The new processor and memory architecture aren't the only technologies incorporated into the new Power Mac G5 designed to optimize performance. Heading downstream from the processor and memory system -- known in the logic board industry as "south," with the processor being "north" -- there are many sites of interest, such as the graphics port, storage, and expansion slots.
HyperTransport. The new Macs, like computers based on Advanced Microdevices' Opteron processor, use the high-speed HyperTransport bus to connect the various southern system components. The standard was created by AMD as a replacement for the PCI bus, but now its development is controlled by a non-profit industry group called the HyperTransport Consortium. Content creators might compare this history to the development of FireWire, which passed from Apple to the 1394 Trade Association.
The HyperTransport standard supports much higher throughput speeds than PCI. It also can better arbitrate between the great speed of the processor and the slower speeds of connected devices. As the speed of the processor increases, the whole system becomes more vulnerable to little delays, or latency problems, which is the time it takes for the system to recover and then process a missed piece of data. The best performance for a system will be gained when everything works correctly in precise coordination, even if that means that certain parts run more slowly than their possible speed.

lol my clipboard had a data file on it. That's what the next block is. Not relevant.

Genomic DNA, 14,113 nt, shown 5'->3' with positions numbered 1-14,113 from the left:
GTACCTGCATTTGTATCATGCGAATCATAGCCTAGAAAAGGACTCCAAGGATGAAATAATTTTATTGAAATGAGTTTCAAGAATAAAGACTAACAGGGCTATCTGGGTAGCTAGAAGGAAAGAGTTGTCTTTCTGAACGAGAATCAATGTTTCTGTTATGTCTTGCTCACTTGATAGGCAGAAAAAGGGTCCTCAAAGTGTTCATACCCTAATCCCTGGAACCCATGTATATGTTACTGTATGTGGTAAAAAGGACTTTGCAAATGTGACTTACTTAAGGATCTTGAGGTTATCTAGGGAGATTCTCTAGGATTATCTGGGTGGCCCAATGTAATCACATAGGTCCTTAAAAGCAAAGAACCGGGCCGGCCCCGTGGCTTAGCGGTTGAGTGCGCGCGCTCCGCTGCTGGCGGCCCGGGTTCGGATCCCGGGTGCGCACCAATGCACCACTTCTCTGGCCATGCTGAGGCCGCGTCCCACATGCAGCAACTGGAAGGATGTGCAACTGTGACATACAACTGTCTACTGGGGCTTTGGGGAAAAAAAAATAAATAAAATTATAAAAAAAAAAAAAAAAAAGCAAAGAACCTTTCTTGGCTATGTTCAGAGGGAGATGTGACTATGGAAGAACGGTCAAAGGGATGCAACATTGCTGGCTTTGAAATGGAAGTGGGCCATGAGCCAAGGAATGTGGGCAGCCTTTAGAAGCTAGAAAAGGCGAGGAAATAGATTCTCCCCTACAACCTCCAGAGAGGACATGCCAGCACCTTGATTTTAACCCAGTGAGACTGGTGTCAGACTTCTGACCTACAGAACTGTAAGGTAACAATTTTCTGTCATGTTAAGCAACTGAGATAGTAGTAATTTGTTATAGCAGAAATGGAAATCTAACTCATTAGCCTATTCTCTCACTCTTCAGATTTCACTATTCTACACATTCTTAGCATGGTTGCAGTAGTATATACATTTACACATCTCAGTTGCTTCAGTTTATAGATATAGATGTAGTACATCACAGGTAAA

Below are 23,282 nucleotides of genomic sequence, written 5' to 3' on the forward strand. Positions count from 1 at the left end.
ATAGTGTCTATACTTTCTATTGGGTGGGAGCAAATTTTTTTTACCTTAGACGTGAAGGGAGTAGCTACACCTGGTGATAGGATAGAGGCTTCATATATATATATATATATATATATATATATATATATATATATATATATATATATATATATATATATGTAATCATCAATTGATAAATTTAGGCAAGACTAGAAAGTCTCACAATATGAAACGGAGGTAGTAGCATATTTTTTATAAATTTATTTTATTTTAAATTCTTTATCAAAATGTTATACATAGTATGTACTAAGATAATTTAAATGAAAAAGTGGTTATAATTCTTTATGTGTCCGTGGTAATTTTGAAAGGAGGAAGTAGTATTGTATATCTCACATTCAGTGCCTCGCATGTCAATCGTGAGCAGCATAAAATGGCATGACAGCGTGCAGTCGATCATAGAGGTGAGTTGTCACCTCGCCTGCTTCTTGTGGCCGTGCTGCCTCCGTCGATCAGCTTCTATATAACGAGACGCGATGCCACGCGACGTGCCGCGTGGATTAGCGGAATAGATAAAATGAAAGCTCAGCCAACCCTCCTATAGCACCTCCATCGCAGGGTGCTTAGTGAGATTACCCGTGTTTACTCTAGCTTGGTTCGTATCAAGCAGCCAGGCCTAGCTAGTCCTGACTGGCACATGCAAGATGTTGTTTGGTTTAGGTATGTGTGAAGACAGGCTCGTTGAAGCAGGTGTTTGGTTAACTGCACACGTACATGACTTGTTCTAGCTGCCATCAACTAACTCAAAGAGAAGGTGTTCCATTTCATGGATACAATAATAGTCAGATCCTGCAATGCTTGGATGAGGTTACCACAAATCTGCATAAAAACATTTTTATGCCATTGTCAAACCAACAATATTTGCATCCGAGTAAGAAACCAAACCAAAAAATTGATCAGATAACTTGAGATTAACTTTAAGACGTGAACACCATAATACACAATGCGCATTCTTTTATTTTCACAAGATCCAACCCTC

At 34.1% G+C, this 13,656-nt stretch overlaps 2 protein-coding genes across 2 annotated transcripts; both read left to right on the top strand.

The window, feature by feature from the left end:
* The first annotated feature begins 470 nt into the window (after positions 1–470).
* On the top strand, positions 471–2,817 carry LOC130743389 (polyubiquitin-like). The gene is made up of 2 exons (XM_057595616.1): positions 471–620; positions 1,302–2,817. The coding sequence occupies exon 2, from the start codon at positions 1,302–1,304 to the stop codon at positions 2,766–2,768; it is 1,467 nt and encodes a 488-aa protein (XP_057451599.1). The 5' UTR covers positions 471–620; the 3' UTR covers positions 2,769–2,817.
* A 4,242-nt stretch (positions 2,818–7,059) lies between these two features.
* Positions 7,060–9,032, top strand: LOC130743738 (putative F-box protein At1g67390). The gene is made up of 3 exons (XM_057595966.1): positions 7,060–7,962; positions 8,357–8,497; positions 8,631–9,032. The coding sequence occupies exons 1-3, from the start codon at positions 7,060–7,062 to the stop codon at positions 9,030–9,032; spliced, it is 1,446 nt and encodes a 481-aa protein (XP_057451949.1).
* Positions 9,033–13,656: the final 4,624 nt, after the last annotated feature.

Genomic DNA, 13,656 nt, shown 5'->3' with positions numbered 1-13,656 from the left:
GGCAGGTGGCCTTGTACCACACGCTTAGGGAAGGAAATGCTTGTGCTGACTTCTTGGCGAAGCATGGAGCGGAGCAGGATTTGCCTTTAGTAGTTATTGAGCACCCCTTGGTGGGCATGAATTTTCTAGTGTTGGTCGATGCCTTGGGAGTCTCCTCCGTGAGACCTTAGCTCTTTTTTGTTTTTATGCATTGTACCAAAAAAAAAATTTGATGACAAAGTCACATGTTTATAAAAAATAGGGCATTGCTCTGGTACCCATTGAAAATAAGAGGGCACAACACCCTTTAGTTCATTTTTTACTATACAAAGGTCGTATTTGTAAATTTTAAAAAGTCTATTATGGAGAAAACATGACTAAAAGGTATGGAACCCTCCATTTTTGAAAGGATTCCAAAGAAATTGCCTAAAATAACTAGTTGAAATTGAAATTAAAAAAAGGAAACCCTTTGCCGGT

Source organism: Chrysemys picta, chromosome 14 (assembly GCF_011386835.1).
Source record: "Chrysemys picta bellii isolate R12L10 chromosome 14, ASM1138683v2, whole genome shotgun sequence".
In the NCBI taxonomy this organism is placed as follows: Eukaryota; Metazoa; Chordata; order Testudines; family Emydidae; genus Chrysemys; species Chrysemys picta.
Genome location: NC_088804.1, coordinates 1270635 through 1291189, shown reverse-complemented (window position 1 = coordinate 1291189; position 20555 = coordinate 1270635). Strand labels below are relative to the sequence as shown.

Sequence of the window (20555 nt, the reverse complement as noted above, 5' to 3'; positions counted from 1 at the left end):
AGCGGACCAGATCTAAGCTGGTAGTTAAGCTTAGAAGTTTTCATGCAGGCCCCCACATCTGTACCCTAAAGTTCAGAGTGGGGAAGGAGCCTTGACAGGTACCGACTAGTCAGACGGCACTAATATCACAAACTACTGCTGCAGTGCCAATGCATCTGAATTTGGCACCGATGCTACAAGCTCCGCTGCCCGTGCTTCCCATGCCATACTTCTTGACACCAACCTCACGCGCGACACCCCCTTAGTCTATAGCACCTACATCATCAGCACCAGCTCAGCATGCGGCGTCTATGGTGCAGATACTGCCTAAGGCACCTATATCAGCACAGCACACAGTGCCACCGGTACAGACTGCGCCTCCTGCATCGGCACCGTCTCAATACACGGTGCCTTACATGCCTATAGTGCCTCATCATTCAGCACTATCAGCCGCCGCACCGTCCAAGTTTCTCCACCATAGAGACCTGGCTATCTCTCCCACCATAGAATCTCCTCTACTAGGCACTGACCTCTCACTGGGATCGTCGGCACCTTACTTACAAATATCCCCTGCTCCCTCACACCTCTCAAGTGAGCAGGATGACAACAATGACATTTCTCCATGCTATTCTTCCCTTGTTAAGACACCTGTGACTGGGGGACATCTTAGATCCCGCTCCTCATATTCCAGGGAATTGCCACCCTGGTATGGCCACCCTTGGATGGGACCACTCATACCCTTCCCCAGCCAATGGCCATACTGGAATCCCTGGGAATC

AGP 8X Pro. One gripe about the Power Mac G4 was its paltry support for top-level graphics cards. The G5 models offer an 8X Pro slot, which offers twice the performance of the previous interface. However, Apple demonstrated the G5 with the latest flavors of the mid-level consumer graphics cards instead of the workstation cards. It remains to be seen if the G5 supports the full Pro specification.
PXI-X bus. Depending on the model, the new G5 comes with three PCI-X slots. According to the PCI Special Interest Group, the slot is the "evolutionary" step-up for the long-standing PCI interconnect, offering up to eight times the bandwidth of the current PCI bus.
Serial ATA drives. Instead of connecting internal hard drives with the familiar ATA interface, the new Macs will use the Serial ATA standard. This interface is beginning to replace the ordinary parallel ATA in PCs and uses a simpler, thinner connector. The interface is used for both very high-capacity drives with slower speeds as well as the latest high-performance mechanisms.